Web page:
The textbook view of how pharmaceutical drugs cross the plasma membrane to get into cells is that they largely do so by diffusion through whatever phospholipid bilayer portions of the membrane permit it, at a rate that increases with the drug's lipophilicity. However, no such activity has ever been measured directly, merely assumed. In fact a huge amount of evidence indicates that to enter living cells, drugs (must) 'hitch-hike' on transporter proteins (so-called SLCs), whose normal role involves the transport of other ('natural') substrates. This straightforwardly explains the enormous heterogeneity in drug transport seen between diffeent cells, tissues, organs, and organisms, as well as the 'blood-brain barrier', where lipids barely differ. The view has been summarised under the slogan PBIN: Phospholipid Bilayer transport Is Negligible.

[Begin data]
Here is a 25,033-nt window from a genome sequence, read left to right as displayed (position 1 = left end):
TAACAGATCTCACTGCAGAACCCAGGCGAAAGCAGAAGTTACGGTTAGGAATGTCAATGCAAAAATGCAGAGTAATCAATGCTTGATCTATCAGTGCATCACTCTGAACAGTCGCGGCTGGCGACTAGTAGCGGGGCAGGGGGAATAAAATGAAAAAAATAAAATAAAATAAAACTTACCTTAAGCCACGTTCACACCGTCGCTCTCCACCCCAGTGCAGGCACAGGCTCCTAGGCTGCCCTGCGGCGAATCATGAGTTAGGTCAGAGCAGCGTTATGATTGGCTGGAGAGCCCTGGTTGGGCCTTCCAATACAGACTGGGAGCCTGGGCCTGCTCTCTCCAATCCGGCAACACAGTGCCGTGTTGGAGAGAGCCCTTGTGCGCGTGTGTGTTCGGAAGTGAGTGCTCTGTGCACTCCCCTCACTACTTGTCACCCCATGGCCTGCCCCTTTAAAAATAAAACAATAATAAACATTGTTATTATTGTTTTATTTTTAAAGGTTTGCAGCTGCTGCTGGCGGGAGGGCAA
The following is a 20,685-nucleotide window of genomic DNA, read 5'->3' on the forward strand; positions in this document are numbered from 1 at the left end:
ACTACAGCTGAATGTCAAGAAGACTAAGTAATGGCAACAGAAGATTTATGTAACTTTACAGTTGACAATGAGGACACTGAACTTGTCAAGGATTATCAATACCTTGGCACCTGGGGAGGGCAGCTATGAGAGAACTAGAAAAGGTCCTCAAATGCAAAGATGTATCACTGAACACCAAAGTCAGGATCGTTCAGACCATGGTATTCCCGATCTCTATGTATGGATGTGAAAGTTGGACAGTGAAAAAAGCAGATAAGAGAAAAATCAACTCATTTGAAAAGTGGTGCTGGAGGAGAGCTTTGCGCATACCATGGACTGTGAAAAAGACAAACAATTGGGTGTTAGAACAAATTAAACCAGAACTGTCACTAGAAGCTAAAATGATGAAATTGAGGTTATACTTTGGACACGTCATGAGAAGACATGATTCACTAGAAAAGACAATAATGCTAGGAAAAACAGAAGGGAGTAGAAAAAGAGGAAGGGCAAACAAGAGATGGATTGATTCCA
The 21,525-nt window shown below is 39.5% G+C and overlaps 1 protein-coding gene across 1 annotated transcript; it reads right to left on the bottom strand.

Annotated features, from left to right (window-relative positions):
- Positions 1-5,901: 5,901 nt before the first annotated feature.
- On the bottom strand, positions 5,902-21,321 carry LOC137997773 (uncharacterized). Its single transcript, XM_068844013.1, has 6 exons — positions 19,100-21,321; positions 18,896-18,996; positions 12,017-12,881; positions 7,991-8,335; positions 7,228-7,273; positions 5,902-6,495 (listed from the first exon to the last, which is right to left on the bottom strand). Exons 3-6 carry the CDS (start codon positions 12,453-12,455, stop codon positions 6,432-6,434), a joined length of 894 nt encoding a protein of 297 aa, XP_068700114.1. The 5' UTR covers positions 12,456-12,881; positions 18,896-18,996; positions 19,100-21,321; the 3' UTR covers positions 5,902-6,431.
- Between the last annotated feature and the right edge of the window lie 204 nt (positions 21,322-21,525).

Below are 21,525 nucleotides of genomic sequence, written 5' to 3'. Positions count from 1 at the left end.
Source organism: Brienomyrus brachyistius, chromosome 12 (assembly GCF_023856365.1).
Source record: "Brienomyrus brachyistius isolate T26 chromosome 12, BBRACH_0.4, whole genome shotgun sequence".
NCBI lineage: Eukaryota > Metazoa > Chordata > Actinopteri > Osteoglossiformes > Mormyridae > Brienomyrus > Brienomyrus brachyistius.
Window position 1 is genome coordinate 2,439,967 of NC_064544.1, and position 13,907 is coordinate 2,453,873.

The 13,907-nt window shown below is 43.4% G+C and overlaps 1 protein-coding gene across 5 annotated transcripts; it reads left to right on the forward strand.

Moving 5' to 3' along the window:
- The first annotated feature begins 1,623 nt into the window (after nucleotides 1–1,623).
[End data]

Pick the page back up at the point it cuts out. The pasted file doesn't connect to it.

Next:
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Steve O'Hagen, Douglas B. Kell: MetMaxStruct: A Tversky-Similarity-Based Strategy for Analysing the (Sub)Structural Similarities of Drugs and Endogenous Metabolites. 22 August 2016. Frontiers in Pharmacology. DOI: 10.3389/fphar.2016.00266
|ScienceOpen disciplines:||Biochemistry, Chemoinformatics, Pharmaceutical chemistry, Analytical chemistry|
|Keywords:||Drug transporters, cheminformatics, ADME-Tox, DMPK, drug discovery, systems pharmacology|